South Asian history

If You Love Jane Austen…

August 23, 2013

Allow me to introduce Emily Eden–aristocratic spinster, political hostess, accomplished painter, and talented novelist. I first discovered Emily Eden through her connection to India. Her brother George Eden, 1st Earl of Auckland, was appointed Governor-General of India in 1835. Emily accompanied him to India and served as his Burra Lady Sahib (the rough equivalent of […]

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From The Ruins of Empire

October 11, 2012

If you’ve been following along for a while, you’ve probably figured out that I like books that look at familiar history from another point of view. (For example, here, and here, and here.) It should be no surprise that Pankaj Mishra’s latest book caught my eye. In From the Ruins of Empire: The Intellectuals Who […]

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Sita Sings the Blues

September 25, 2012

The Ramayana is one of the classic Indian epics. Ascribed to the great Sanskrit poet-sage, Valmiki, it’s a love story, a moral lesson, and/or a foundation myth, depending on what kind of reader you are. Boy gets girl. Boy loses girl to demon king. Boy rescues girl with the help of monkey-god. Boy worries that […]

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Ashoka: The Buddhist Emperor of India

August 24, 2012

I recently blogged about Chandragupta Maurya, who created an empire out of the chaos that followed Alexander the Great’s invasion of India. Chandragupta was an empire founder, but the real empire builder in the Mauryan dynasty was Chandragupta’s grandson, Ashoka, who ruled from 269 to 232 BCE. Although he was a successful warrior, who expanded […]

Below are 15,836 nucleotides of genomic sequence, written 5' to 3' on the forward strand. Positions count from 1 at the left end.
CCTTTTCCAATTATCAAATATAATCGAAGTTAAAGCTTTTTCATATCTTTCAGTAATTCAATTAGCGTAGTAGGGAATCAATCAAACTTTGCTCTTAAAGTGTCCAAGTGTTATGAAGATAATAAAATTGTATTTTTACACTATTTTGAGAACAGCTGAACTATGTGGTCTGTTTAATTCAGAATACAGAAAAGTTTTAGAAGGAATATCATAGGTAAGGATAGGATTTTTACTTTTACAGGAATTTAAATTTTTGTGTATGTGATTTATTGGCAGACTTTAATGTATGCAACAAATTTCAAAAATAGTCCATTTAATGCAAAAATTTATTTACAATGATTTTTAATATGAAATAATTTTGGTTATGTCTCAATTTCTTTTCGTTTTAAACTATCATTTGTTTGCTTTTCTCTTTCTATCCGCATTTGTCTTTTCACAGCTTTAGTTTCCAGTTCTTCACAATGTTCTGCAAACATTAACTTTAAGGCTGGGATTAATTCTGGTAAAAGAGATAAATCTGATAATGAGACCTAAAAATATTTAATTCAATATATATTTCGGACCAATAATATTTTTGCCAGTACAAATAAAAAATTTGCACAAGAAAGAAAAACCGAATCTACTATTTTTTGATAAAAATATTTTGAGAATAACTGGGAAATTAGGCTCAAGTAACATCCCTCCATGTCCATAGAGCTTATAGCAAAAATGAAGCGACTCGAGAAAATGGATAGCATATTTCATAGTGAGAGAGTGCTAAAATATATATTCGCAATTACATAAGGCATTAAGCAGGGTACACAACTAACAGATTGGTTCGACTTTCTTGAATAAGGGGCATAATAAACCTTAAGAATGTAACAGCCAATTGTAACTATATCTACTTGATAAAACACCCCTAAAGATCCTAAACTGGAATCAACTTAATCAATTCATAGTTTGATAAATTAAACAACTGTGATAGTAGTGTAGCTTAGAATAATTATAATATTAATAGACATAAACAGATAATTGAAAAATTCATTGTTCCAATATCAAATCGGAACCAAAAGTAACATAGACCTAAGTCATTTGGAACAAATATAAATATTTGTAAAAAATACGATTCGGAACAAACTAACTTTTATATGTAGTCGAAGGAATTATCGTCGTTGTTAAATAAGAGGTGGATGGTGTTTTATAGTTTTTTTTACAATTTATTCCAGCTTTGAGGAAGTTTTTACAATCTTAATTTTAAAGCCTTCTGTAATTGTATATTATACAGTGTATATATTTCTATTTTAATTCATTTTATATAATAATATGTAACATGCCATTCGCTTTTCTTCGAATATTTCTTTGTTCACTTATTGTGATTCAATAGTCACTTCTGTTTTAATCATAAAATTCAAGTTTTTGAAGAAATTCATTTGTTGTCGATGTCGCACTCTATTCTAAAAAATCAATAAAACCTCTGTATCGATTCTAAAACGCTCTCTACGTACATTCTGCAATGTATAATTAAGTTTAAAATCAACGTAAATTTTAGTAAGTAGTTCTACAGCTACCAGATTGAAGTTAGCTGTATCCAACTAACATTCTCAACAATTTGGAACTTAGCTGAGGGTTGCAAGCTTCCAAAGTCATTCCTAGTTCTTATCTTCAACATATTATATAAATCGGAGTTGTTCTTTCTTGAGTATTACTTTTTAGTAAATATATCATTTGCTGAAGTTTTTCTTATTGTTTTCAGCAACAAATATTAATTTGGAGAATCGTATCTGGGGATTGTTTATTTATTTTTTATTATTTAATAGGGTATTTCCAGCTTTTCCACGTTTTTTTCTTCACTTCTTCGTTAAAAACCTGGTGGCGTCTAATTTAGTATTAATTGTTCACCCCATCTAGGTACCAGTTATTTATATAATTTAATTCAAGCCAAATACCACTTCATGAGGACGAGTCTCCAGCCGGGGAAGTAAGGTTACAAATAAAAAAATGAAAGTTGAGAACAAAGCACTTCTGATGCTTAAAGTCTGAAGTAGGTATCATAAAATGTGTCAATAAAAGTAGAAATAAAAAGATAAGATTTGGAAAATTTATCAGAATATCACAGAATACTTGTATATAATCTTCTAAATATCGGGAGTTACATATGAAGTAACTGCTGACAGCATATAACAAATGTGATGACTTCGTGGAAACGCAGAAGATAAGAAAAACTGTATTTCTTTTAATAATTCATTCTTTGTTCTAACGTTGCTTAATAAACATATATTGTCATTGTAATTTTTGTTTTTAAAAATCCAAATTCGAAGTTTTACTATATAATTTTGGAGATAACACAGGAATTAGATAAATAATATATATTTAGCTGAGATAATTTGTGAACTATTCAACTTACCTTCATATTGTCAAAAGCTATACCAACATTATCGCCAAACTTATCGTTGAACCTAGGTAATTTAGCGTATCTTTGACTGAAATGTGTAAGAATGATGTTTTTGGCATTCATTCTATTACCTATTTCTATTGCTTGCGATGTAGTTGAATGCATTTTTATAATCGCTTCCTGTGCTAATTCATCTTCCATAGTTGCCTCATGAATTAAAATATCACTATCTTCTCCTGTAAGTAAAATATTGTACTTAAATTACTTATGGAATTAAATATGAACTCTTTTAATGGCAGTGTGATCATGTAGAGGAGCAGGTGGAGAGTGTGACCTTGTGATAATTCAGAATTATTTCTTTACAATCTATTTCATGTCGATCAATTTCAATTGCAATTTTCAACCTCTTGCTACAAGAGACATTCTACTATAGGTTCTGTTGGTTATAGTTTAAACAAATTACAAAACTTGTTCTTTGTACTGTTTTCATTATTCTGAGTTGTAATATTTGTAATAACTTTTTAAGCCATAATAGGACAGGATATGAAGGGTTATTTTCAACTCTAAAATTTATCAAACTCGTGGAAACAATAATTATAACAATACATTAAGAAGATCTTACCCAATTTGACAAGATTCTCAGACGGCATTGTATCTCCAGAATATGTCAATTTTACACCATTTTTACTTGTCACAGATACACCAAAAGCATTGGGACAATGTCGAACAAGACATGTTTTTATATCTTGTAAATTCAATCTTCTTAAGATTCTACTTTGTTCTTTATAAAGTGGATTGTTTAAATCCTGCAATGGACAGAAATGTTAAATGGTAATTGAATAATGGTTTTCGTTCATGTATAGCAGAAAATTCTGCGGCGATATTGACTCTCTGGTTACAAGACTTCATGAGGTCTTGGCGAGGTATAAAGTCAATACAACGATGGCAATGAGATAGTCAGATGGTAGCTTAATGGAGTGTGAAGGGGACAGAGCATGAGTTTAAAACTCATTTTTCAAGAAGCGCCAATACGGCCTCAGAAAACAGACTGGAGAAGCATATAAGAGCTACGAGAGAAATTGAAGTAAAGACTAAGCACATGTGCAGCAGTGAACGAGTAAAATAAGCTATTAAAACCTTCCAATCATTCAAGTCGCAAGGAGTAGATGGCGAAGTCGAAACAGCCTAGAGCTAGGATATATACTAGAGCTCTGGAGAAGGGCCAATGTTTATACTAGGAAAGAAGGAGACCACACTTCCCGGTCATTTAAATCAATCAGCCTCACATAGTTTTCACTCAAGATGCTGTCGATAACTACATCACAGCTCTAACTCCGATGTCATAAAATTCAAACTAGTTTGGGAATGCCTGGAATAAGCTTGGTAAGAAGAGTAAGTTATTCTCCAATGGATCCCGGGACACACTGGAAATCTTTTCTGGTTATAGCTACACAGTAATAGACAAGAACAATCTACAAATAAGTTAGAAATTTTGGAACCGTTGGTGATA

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India’s First Emperor

August 16, 2012

Okay, I’m a little slow.  India’s Independence Day was yesterday.  Still, I think a bit of South Asian history is in order as a belated celebration: Cyrus the Great built the Persian empire on those of the Medes and the Babylonians.  Alexander the Great began his empire by taking over Persia.  Chandragupta Maurya created the […]

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Déjà Vu All Over Again: Back to Afghanistan

March 14, 2012

A while back I blogged about Great Britain’s first disastrous attempt to invade Afghanistan. That post barely scratched the surface of the story, so I was delighted when Shelf Awareness sent me Diana Preston’s The Dark Defile:: Britain’s Catastrophic Invasion of Afghanistan, 1838-1842 to review. In The Dark Defile,  Preston tells the story of Great […]

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Deciphering the Indus Valley

November 30, 2011

Around 2500 BCE, the first cities appeared on the banks of the Nile in Egypt, at the delta of the Tigris and Euphrates in ancient Mesopotamia (modern Iraq), and in the valley of the Indus River in what is now Pakistan and northwest India India. Thanks to the Old Testament, traveling museum exhibitions, and popular […]

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Déjà Vu All Over Again?: Attack on the British Garrison in Kabul, 1879

September 21, 2011

As I believe I’ve mentioned before, the British government in India was always paranoid about the possibility of Russian influence on the northern border of Afghanistan.  (Some of the most paranoid even thought the Russians were behind the Indian Mutiny of 1857. *) In 1878, the amir of Afghanistan pushed British buttons when he accepted […]

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Déjà Vu All Over Again? Attack on British Garrison in Kabul, 1841

September 16, 2011

The story I’m about to tell is confusing. It’s about people you’ve never heard of, some of whom make bad decisions. In the end, people die and nothing much changes. In short, it’s a story about the West and Afghanistan. In 1838, Dost Muhammad Khan was the Amir of Afghanistan. He had seized the throne […]

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History on Display: Tipu’s Tiger

August 9, 2011

“Tipu’s Tiger” is one of the most popular exhibits at the Victoria and Albert Museum.  For generations, British school children and American tourists have lined up to watch the large mechanical tiger maul a fallen British gentleman.   Today the toy is too fragile to operate, but once upon a time the tiger roared and its […]

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